Jump to ContentJump to Main Navigation
Show Summary Details
More options …

Acta Facultatis Medicae Naissensis

The Journal of Faculty of Medicine in Nis

4 Issues per year


Cite Score 2016: 0.25

SCImago Journal Rank (SJR) 2015: 0.109
Source Normalized Impact per Paper (SNIP) 2015: 0.124

Open Access
Online
ISSN
2217-2521
See all formats and pricing
More options …

Oxidative Stress, Skin Aging and Antioxidant Therapy / Oksidacioni Stres, Starenje Kože I Antioksidaciona Terapija

Dragana Stojiljković / Dušica Pavlović / Ivana Arsić
Published Online: 2014-12-30 | DOI: https://doi.org/10.2478/afmnai-2014-0026

Summary

Skin aging is a dynamic process that occurs due to chronological and photo-aging caused by the influence of external factors, especially ultraviolet-UV radiation. Cumulative oxidative stress, formation of free radicals and their adverse effects on biological systems in the skin cells is a common mechanism of both skin aging processes. The formed reactive oxygen species-ROS can lead to the oxidation of cell`s building molecules. Lipid peroxidation, membrane protein damage and DNA mutation may lead to many structural, functional and aesthetic changes in the skin and can also initiate development of many diseases.

One of the skin defense mechanisms is antioxidant defense where enzymes and other antioxidant substances react directly with ROS, preventing them from reaching their biological target. Antioxidant substances have the ability to bind free radicals, caused by oxidative stress, and may have significance in prevention and/or therapy of various skin diseases, as well as in slowing the skin aging process. Topical application of antioxidants, such as vitamin C and E, coenzyme Q10 and polyphenolic compounds may provide the strengthening of the skin endogenous protection system and protection from harmful effects of ROS and oxidative damage to the skin.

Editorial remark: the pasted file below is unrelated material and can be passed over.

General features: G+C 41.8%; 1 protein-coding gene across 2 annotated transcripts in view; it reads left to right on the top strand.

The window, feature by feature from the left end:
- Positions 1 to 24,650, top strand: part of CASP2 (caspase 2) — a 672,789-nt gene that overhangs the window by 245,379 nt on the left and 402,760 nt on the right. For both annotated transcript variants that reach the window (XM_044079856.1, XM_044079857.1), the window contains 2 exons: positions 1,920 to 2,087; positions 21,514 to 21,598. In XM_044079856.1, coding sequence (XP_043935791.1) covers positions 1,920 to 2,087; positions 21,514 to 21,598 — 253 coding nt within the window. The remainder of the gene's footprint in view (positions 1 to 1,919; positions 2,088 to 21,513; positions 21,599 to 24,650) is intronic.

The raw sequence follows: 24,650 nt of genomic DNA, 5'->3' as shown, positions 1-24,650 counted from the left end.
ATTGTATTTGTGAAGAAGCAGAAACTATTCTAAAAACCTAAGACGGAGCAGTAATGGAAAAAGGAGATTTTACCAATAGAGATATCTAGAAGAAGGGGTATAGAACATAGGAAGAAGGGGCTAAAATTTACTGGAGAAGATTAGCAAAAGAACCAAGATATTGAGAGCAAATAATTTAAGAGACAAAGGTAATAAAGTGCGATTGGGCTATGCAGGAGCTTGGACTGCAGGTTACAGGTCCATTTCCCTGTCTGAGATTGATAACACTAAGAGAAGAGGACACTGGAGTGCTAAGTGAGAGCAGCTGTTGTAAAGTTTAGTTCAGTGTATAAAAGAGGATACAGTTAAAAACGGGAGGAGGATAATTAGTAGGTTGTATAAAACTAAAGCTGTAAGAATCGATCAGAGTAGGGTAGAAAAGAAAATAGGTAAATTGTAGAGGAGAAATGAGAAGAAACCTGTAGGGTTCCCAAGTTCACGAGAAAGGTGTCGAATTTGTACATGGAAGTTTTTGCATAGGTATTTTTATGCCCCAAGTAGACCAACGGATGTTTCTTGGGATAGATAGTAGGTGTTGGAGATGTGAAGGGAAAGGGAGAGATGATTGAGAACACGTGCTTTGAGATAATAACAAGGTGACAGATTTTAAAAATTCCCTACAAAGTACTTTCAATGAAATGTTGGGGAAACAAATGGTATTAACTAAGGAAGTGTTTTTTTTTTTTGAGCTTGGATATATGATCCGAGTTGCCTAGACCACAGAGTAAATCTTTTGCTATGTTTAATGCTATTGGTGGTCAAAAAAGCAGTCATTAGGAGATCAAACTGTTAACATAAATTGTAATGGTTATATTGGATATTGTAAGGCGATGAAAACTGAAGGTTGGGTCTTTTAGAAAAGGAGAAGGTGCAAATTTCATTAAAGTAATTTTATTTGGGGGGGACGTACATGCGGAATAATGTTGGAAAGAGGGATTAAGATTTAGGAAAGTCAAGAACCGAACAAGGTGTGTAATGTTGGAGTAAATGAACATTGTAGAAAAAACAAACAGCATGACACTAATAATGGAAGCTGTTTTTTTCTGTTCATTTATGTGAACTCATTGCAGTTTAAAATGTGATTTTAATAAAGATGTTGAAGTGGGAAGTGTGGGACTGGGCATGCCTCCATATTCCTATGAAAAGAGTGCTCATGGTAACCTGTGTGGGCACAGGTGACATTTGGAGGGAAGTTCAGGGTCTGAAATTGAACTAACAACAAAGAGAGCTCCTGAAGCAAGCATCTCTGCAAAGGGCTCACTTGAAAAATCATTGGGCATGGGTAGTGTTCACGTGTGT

This article outlines the impact of oxidative stress on the chronological and photo- aging, its mechanism of action, the changes that occur on/in the skin during the aging process. Substances with antioxidant characteristics, which can be used in the prevention of chronological and/or treatment of photo-aging of the skin are shown.

Sažetak

Starenje kože je dinamičan proces koji se dešava usled hronološkog starenja i foto-starenja izazvanog izlaganjem delovanju faktora spoljašnje sredine, pre svega UV (eng. ultraviolet) zračenja. Kumulativni oksidacioni stres, formiranje slobodnih radikala i njihov nepovoljan uticaj na biološke sisteme u ćelijama kože, predstavljju čest i zajednički mehanizam oba procesa starenja kože. Formirane reaktivne kiseonične vrste (eng. reactive oxygen species-ROS) mogu dovesti do oksidacije gradivnih molekula ćelija. Peroksidacija lipida, oštećenje membranskih proteina i DNK mutacije mogu dovesti do pojave strukturnih, funkcionalnih, kao i estetskih promena na koži, a takođe mogu pokrenuti razvoj mnogih bolesti.

Jedan od odbrambenih mehanizama kože je antioksidaciona odbrana, gde enzimi i druge antioksidacione supstance direktno reaguju sa ROS-om, sprečavajući ih da dopru do bioloških meta u koži. Antioksidacione supstance imaju sposobnost da vežu slobodne radikale nastale usled oksidacionog stresa, pa mogu biti značajne u prevenciji i/ili terapiji mnogih bolesti kože, kao i u usporavanju procesa starenja kože. Lokalna aplikacija antioksidanasa, kao što su vitamin E i C, koenzim Q10 i polifenolna jedinjenja, može da omogući jačanje endogenog zaštitnog sistema kože i predstavlja jedan od načina zaštite kože od štetnih efekata ROS-a i oksidacionog oštećenja kože u procesu starenja kože.

U ovom radu je prikazan uticaj oksidacionog stresa na hronološko i foto-starenje kože, mehanizam njegovog delovanja, promene koje nastaju na/u koži u toku procesa starenja. Dat je prikaz supstanci sa antioksidacionim delovanjem koje mogu da se koriste u prevenciji hronološkog i/ili tretmanu foto-starenja kože.

Keywords: oxidative stress; chronological and photo-skin aging; topical antioxidants

Ključne reči: oksidacioni stres; hronološko i foto-starenje kože; topikalni antioksidansi

References

  • 1. Rabe JH, Mamelak AJ, McElgunn PJet al. Photoaging: mechanisms and repair. J Am Acad Dermatol 2006; 55:1-19. http://dx.doi.org/10.1016/j.jaad.2005.05.010CrossrefGoogle Scholar

  • 2. Peres PS, Terra VA, Guarnier FA et al. Photoaging and chronological aging profile: Understanding oxidation of the skin. J Photochem Photobiol B 2011;103:93-97. http://dx.doi.org/10.1016/j.jphotobiol.2011.01.019Web of ScienceCrossrefGoogle Scholar

  • 3. Kligman LH. Photoaging. Manifestations, prevention, and treatment. Clin Geriatr Med 1989;5:235-251.PubMedGoogle Scholar